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Moon and Antares

August 14, 2013

The desert of Oman is almost like the surface of another world. There’s little but heat and sand, with no rain, no rivers, and no trees. In fact, this other-worldly location is a good place to find pieces of another world: the Moon. Over the last two decades, rockhounds have found about 60 fragments of moonrocks scattered over the Oman desert.

Collage of lunar meteoritesCollage of lunar meteoritesPieces of the Moon arrive on Earth after being blasted into space when big asteroids hit the lunar surface. The impacts are so powerful that they can shoot small chunks of the lunar crust out into space. Some of these pieces reach Earth in just a few days, while others can orbit the Sun for millions of years before plunging into Earth’s atmosphere.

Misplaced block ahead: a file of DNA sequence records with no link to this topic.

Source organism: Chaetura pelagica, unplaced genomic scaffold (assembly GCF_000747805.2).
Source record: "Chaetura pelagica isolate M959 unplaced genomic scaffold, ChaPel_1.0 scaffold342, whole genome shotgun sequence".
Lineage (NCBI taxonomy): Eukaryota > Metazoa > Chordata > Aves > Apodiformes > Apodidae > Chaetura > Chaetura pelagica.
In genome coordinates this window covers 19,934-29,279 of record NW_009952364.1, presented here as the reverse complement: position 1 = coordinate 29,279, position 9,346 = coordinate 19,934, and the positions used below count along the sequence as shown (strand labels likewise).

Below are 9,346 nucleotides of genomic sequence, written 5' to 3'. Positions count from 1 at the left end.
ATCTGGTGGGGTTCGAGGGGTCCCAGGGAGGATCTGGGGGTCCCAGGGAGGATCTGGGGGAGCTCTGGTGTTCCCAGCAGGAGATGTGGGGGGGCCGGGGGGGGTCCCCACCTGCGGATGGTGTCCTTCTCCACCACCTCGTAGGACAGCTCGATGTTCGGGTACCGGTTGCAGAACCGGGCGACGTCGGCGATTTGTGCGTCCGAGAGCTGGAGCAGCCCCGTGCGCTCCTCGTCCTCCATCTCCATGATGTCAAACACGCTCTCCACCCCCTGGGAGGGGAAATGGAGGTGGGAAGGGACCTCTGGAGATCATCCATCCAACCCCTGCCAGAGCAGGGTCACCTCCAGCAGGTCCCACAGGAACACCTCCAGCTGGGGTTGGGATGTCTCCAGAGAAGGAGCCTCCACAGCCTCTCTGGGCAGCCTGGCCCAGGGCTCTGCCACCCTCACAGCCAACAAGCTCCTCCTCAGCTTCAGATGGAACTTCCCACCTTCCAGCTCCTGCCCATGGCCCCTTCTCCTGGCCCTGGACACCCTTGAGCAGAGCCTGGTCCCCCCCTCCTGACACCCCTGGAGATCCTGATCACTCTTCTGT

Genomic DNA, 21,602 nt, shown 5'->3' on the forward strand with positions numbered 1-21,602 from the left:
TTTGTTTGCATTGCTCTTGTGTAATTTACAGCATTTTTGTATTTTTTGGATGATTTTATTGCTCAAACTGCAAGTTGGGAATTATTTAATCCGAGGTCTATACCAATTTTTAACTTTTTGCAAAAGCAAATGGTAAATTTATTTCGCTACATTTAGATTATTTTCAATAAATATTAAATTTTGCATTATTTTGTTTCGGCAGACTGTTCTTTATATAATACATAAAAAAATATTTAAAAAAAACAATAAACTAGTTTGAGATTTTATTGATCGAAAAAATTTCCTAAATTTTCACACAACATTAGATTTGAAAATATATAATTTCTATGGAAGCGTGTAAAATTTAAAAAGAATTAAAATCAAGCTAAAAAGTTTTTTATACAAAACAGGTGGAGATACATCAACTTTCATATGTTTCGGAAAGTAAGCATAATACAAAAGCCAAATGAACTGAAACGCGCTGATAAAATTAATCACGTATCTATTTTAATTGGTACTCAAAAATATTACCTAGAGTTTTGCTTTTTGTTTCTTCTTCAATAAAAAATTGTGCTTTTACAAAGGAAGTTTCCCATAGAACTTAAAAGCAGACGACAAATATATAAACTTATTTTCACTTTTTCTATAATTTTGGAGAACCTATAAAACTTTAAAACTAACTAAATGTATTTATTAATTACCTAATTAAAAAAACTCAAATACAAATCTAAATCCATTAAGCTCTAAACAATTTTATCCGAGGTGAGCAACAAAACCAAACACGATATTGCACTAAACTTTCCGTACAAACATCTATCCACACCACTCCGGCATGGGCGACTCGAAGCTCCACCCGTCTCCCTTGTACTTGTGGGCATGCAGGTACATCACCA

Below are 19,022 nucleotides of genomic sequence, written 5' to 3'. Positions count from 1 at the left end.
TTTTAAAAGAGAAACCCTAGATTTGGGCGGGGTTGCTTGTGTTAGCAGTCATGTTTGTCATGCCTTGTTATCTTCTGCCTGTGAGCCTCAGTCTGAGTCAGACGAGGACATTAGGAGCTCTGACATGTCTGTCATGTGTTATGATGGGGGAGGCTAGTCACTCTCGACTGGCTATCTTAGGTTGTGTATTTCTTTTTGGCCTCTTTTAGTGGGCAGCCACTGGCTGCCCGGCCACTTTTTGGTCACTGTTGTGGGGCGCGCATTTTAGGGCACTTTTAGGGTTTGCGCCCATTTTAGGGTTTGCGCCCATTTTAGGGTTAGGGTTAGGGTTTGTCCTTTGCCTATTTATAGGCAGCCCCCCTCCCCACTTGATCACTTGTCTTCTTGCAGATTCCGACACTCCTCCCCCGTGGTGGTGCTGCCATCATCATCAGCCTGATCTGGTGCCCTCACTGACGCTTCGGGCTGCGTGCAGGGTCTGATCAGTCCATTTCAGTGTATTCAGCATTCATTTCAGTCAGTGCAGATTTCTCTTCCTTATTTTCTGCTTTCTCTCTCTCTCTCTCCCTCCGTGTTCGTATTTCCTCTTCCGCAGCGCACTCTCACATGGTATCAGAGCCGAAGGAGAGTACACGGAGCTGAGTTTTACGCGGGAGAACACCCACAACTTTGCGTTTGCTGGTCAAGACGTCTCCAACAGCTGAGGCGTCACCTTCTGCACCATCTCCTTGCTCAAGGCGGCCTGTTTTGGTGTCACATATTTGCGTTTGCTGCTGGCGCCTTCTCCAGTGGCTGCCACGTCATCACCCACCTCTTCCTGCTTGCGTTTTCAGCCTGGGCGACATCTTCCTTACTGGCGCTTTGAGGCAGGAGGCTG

Scientists didn’t realize that a few of the meteorites on Earth actually came from the Moon until the 1980s. They discovered that the composition and structure of a few meteorites matched those of the lunar rocks picked up by Apollo astronauts.

All of the lunar meteorites identified so far have been found in Antarctica or the deserts of Africa, Australia, and the Middle East. There’s no special attraction to these locations. But there are few Earth rocks in these spots, so there’s a decent chance that any rock sitting atop the ice or sand is a meteorite — including a few that are pieces of the Moon.

The Moon is low in the south-southwest as night falls this evening. The bright orange star Antares, the heart of Scorpius, stands close to its lower left.


Script by Damond Benningfield, Copyright 2013

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